This year, our services marked the week with lots of activities and brainstorming around the topic of loneliness, with a focus on how to tackle feelings of loneliness and isolation.
Support workers Paula and Olivia supported residents to create a positivity board filled with encouraging quotes. They also put together a coping strategy board where staff and residents wrote down tips for coping when they feel sad.
Our residents shared some advice on what helps them to tackle loneliness and created a wall of advice to help others.
Our residents also made the most of the beautiful sunshine and took some time to walk out in the fresh air with a visit to Brockholes Nature Reserve, and a trip to the park. Taking a walk with a friend is a great way to tackle loneliness.
Our residents baked cornflake crispy cakes and held a coffee morning to bring everyone together. Residents also created a positivity wall displaying words of encouragement for each other – a really lovely idea!
The team planned a week of activities to mark Mental Health Awareness Week 2022. The end of the working week was designated as the activity fun day!
The day began with Sensory Hour, where residents sat in the lounge with sensory lights and took it in turns to choose a song to listen to. Early into the afternoon, residents enjoyed a game of Trivial Pursuit and a spot of gardening. The final activity of the day was a treasure hunt, where clues where hidden behind green objects around the service.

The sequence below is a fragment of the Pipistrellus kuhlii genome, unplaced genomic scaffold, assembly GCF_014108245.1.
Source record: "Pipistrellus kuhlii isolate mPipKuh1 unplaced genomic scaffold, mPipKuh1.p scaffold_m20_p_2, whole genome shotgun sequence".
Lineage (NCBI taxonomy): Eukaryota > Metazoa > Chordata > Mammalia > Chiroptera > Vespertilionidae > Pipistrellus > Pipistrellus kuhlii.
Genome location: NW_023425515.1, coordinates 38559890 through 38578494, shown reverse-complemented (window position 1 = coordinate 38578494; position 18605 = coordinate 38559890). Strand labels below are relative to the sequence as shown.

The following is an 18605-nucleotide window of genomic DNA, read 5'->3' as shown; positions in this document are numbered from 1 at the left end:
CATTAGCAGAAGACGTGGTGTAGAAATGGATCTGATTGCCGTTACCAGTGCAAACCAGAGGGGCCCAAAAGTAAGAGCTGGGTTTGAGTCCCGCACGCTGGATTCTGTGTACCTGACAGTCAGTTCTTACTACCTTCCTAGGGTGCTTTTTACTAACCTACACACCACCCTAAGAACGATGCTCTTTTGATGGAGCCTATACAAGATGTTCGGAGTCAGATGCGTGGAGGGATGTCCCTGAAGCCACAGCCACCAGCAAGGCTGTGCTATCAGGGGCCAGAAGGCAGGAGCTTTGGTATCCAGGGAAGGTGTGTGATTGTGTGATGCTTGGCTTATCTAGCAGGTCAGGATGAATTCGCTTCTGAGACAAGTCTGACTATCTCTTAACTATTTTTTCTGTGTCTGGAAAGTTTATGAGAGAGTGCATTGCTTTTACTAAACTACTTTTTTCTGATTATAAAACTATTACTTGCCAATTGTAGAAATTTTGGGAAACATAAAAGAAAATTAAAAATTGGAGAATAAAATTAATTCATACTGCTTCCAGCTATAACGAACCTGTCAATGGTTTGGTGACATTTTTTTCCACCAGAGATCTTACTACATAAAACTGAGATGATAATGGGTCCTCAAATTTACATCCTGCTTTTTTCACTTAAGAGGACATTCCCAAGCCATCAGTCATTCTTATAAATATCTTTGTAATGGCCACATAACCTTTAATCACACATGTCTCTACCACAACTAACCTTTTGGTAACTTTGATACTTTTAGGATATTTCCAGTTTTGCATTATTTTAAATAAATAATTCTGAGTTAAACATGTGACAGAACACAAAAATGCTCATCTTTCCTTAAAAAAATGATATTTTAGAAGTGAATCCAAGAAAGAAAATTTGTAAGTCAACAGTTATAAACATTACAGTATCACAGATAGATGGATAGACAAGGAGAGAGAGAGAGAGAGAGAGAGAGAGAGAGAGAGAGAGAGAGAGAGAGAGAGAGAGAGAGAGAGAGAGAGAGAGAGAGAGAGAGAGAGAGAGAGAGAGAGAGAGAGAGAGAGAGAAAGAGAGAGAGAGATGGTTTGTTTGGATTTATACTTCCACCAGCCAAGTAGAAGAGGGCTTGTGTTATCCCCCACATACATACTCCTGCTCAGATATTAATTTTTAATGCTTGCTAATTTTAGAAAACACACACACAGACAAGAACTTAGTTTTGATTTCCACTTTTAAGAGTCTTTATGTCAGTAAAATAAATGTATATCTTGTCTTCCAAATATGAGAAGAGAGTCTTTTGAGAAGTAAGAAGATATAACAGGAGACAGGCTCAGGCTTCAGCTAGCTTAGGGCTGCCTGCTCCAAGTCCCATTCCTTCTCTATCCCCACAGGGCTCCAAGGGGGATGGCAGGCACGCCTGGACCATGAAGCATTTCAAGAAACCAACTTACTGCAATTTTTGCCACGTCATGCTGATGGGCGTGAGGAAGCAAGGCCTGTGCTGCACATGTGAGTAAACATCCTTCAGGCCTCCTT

Residents and staff also wore green to show their support for Mental Health Awareness Week 2022.
In this video, our team members share their top tips for tackling loneliness, and what they like to do when they feel lonely:
Ashley Mancey-Johnson, Managing Director also shared some advice around working from home and reflected on the week: “The pandemic has seen a lot of businesses move to more remote working, and this can leave people feeling quite isolated. I think that it is important to find ways to connect with colleagues, whether that is taking the opportunity to go into the office a couple of times a week, scheduling in some video calls, meeting up after work, or going out for a working lunch, for example. These things are all good ways of maintaining your support and social networks and avoiding getting to a place where you’re isolated and lonely when working from home.
“This Mental Health Awareness Week has been a great time to reflect and it has been lovely to see our services getting involved with a range of activities exploring the theme of loneliness and helping to spread such an important message.
If you’re feeling lonely, reach out to someone, whether it’s a friend or family member, or contact one of the helplines listed at the end of the video. Remember, no matter how lonely you feel, you are never alone.”